Crime figures in Nottinghamshire rise quicker than the national average, new figures reveal
Crime in Nottinghamshire has risen more quickly than in the rest of the country, according to new figures unearthed by Ashfield MP Gloria De Piero.
But crime chiefs in the county say that offences are up nationally, and that Nottinghamshire's figures have spiked due to the force's more robust recording systems.
Analysis of crime statistics by the House of Commons Library show that in the 12 months to the end of March 2018, 97,230 crimes were recorded by the police in Nottinghamshire - a rise of 18.4 per cent compared with the previous year.
The figure for all 43 police forces in England and Wales over the same period is just 13.4 per cent, meaning that crime in Nottinghamshire has risen by more than a third more than in the country as a whole.
These figures put the rates of crime per 1,000 people at 87 in Nottinghamshire in the year to the end of March 2018 – whereas the crime rate is 83 per 1,000 head of population for England and Wales.
Ms De Piero said that these statistics are evidence that the police need more resources in order to tackle rising crime.
She said: “Since 2010 when the Conservatives came to power, the number of police officers in Nottinghamshire has fallen by 18 per cent, while the number of PCSOs has dropped by 31 per cent in the same period.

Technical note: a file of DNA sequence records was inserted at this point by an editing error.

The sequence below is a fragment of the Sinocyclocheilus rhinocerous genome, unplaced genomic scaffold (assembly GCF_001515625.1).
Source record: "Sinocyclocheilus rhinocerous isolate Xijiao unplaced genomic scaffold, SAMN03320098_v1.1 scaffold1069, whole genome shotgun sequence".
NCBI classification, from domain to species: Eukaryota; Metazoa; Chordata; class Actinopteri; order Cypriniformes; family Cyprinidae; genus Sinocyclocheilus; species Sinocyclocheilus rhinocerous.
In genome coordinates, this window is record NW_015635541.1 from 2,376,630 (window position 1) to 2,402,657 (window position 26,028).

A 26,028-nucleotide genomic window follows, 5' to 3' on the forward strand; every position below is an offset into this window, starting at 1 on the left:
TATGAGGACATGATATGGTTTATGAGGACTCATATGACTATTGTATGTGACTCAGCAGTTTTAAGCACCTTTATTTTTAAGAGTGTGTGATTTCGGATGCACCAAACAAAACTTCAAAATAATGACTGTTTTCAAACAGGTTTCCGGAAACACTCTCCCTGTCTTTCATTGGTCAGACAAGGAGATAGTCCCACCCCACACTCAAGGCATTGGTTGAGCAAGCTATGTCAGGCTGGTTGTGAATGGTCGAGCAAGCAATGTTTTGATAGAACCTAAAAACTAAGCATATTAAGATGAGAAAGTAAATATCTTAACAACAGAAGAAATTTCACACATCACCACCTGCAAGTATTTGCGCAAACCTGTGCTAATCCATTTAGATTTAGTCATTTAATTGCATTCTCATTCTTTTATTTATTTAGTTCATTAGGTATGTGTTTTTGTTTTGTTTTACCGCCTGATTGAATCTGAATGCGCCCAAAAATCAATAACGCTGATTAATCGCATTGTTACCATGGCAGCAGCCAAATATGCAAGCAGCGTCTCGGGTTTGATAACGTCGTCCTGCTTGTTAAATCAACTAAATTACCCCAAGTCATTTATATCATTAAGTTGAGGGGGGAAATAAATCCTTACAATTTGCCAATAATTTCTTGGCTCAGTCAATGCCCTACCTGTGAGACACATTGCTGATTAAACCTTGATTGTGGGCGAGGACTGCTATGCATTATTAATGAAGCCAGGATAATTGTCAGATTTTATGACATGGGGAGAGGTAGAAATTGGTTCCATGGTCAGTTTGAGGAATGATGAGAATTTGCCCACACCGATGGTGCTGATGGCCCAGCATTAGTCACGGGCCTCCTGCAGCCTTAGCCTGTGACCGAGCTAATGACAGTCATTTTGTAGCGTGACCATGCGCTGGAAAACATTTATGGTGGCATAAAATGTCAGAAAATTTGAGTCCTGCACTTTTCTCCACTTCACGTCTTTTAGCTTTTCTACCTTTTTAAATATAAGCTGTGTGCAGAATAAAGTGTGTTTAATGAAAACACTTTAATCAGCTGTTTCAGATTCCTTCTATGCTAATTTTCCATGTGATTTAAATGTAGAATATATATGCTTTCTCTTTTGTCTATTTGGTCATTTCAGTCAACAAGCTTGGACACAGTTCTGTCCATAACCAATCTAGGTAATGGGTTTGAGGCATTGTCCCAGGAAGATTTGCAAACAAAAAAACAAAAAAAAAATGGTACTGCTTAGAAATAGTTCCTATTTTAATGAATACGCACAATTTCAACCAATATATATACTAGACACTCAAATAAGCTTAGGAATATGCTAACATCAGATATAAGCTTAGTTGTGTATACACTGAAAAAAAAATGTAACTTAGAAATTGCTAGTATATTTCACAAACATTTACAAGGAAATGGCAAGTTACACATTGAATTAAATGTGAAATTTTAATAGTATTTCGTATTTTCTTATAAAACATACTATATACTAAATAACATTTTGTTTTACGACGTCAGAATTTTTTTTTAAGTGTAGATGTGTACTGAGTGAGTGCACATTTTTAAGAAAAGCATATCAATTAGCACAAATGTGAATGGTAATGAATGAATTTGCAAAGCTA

“It cannot be a coincidence that crime rises when there are less bobbies on the beat.
“The safety of residents should be paramount to any government, so it is about time that our police forces were given the resources they need to fight crime now.”
Violent crime in Nottinghamshire rose by 20.9 per cent in the 12 months to the end of March 2018 compared to the previous year, up to 29,891 offences.
The percentage rise for all police forces in England and Wales was slightly higher at 21.7 per cent.
However, the number of violent crimes per 1,000 people in Nottinghamshire stands at 27, one higher than the figure for England and Wales as a whole, which is 26.
Paddy Tipping, Nottinghamshire police and crime commissioner, said: "The rules governing how crime is counted and recorded have changed and Nottinghamshire Police is more compliant with those changes than most forces. This has contributed to an increase in the number of crimes recorded.
“Crime is up nationally and it’s no secret that police numbers are at their lowest level for 30 years with 22,000 officers lost since 2010. In Nottinghamshire however, police numbers are now rising faster than almost anywhere else in the country and we are recruiting an extra 120 officers, taking our numbers to 2025.”
Nottinghamshire Police said it was inappropriate for them to comment and was a matter for commissioner